Or, why I am not wearing red on “A Day Without Women”
One of the few bright spots in the political climate of 2017 has been the resurgence of female activism. Across the country, women who are dismayed (to say the least) about the reality of Donald Trump as POTUS are organizing, running for office, calling their representatives, and creating amazing communities.
The Women’s March in January was a pivotal moment. Millions of women across the USA and around the world stepped up to advocate for women’s right and a host of other related policies. And the iconic symbol of that march was a pink hat.
Bulding on that momentum, the organizers of the march are now promoting “A Day Without A Woman” on March 8th. Great! Keeping the momentum going in an activism community is important, and I’m all for it.
So why did the organizers make a basic marketing mistake? I get that not everyone in the community is thrilled with pink due to the gendered meaning attached to the color. But one thing I have learned in my marketing career is that if something works, go with it. If a completely grassroots effort like the Pussyhat Project generated that much success, don’t throw that advantage away. Own it.
On March 8th I’ll be wearing my pussyhat proudly. I hope I won’t be the only one.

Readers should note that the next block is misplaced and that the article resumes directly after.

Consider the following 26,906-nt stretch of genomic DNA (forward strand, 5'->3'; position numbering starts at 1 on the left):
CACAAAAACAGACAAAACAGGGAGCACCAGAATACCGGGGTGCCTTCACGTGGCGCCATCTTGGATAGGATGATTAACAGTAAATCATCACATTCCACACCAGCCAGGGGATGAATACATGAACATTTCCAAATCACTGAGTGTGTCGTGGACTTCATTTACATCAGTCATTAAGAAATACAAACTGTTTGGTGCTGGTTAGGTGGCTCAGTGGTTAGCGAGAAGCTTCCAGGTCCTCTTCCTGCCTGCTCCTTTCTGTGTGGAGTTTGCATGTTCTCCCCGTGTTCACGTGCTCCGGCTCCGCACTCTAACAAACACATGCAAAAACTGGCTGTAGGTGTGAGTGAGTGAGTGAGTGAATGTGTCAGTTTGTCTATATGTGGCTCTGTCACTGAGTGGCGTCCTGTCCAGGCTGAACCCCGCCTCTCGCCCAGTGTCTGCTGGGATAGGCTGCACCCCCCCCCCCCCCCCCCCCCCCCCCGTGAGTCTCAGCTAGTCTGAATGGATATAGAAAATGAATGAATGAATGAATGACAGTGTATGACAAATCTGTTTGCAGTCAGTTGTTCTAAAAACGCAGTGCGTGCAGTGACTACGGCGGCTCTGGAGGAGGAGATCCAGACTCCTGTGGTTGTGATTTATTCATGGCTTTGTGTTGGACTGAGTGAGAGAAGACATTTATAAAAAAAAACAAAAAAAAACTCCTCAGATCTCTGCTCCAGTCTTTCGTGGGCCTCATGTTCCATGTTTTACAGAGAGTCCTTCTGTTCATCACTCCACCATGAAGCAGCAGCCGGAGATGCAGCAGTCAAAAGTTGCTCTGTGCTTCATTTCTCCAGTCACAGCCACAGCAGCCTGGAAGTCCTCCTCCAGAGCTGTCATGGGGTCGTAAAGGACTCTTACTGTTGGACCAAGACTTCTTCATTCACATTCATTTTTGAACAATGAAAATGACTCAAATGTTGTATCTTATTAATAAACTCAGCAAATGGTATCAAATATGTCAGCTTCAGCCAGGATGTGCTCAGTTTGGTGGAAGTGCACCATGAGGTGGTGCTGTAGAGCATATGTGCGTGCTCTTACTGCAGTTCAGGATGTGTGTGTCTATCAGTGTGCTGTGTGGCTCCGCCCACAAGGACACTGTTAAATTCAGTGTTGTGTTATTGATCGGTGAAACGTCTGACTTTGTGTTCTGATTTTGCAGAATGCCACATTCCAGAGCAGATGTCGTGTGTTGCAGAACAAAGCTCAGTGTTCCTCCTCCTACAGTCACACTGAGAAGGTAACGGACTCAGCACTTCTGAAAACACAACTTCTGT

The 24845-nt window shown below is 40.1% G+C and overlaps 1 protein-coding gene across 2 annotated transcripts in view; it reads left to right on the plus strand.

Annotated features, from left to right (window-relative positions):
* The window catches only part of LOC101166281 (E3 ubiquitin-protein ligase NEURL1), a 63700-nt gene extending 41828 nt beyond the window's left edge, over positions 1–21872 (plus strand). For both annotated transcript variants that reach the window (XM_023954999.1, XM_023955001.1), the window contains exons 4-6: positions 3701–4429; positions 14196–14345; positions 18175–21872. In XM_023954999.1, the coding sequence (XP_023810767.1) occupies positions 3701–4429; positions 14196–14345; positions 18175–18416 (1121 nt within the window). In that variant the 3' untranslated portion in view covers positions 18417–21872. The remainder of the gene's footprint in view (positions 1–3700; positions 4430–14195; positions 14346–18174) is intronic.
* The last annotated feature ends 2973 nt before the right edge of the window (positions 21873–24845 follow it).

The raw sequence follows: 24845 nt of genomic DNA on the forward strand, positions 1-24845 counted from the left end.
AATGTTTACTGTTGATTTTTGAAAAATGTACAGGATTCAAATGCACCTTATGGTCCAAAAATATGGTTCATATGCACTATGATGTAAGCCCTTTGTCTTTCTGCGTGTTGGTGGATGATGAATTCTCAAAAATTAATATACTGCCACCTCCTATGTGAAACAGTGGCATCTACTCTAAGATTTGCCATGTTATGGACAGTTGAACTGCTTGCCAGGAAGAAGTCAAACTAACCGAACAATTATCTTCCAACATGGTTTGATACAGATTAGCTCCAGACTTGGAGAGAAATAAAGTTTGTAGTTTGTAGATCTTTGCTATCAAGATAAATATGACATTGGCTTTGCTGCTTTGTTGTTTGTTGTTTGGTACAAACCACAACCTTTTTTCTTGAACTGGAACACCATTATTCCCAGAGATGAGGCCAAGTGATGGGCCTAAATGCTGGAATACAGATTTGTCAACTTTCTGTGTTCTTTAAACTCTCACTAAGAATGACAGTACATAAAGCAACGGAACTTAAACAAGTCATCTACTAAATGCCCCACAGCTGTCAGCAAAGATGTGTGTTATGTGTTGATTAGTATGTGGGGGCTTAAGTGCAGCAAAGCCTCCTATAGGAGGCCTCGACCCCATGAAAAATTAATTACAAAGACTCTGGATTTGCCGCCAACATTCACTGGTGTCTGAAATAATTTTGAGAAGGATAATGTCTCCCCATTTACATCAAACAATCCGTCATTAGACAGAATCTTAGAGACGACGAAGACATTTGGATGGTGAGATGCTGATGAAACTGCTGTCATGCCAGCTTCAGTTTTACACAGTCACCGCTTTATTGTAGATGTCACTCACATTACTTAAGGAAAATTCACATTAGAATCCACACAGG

I voted this morning. I didn’t have to endure the hours-long lines some voters faced this season, lucky me. Five minutes total and I was in and out.
Like many of the women I know, I gave some thought to what I’d wear in the voting booth today. I worse as close to all-white as I own, to honor the suffragists. The blouse was my mother’s. I also wore jewelry that belonged to my mother, grandmother, and great-aunt. I wish so much they could have voted today too, but I took them with me into the booth.
I didn’t cry. I walked in with a big smile on my face and smiled as I completed my ballot. I only teared up a little as I walked back home, thinking of Mom. She would have voted for Hillary too, of that I am sure.
Now America waits to see if that highest glass ceiling will shatter tonight.
Four years ago, I did a little post with my best guess on what Election Day 2008 would bring. Happily, I underestimated the strength of Obama’s victory.
So here’s my best guess for 2012: Obama 281, Romney 257:
Finally, if you have not voted early, please, no matter who you choose to vote for, get out and vote!
Here’s hoping tonight goes the way I hope it will……
As the death penalty seems to be in the news tonight, I thought I’d share my thoughts.
My feelings are not complex: I am not opposed to the death penalty as a concept. I believe that there are some crimes so heinous, that display such a complete disregard for your fellow humans, that it is not unreasonable to deprive the person who commits those crimes of his life.
That said, I am well aware that the American judicial system has massive systemic problems, and that as a result, the death penalty can be (and has been) imposed on people who were not guilty. And that is a terrible wrong. If we cannot prevent innocents from being put to death then we shouldn’t do it at all.